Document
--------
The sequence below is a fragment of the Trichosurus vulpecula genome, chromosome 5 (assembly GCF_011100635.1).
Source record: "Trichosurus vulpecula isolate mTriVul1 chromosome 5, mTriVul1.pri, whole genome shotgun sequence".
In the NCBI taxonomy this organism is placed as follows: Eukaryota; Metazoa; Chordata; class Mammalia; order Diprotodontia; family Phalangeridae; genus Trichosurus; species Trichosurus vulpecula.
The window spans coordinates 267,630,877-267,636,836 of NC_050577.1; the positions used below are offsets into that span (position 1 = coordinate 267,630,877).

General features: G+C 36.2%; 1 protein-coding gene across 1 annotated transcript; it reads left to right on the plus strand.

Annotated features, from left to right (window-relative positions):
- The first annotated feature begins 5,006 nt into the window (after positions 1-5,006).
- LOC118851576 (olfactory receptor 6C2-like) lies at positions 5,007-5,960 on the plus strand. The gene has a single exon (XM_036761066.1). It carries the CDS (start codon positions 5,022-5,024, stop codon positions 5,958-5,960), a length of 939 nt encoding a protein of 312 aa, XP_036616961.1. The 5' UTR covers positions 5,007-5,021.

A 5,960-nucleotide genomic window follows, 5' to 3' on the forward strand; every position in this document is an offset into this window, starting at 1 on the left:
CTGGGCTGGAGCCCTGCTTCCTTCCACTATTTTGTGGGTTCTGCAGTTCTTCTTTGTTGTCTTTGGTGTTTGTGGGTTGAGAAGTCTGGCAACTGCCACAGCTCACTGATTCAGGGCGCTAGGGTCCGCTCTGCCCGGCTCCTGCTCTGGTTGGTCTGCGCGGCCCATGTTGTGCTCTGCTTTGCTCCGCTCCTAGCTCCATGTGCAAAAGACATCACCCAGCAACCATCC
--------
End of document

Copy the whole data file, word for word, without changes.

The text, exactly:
The sequence below is a fragment of the Trichosurus vulpecula genome, chromosome 5 (assembly GCF_011100635.1).
Source record: "Trichosurus vulpecula isolate mTriVul1 chromosome 5, mTriVul1.pri, whole genome shotgun sequence".
In the NCBI taxonomy this organism is placed as follows: Eukaryota; Metazoa; Chordata; class Mammalia; order Diprotodontia; family Phalangeridae; genus Trichosurus; species Trichosurus vulpecula.
The window spans coordinates 267,630,877-267,636,836 of NC_050577.1; the positions used below are offsets into that span (position 1 = coordinate 267,630,877).

General features: G+C 36.2%; 1 protein-coding gene across 1 annotated transcript; it reads left to right on the plus strand.

Annotated features, from left to right (window-relative positions):
- The first annotated feature begins 5,006 nt into the window (after positions 1-5,006).
- LOC118851576 (olfactory receptor 6C2-like) lies at positions 5,007-5,960 on the plus strand. The gene has a single exon (XM_036761066.1). It carries the CDS (start codon positions 5,022-5,024, stop codon positions 5,958-5,960), a length of 939 nt encoding a protein of 312 aa, XP_036616961.1. The 5' UTR covers positions 5,007-5,021.

A 5,960-nucleotide genomic window follows, 5' to 3' on the forward strand; every position in this document is an offset into this window, starting at 1 on the left:
CTGGGCTGGAGCCCTGCTTCCTTCCACTATTTTGTGGGTTCTGCAGTTCTTCTTTGTTGTCTTTGGTGTTTGTGGGTTGAGAAGTCTGGCAACTGCCACAGCTCACTGATTCAGGGCGCTAGGGTCCGCTCTGCCCGGCTCCTGCTCTGGTTGGTCTGCGCGGCCCATGTTGTGCTCTGCTTTGCTCCGCTCCTAGCTCCATGTGCAAAAGACATCACCCAGCAACCATCC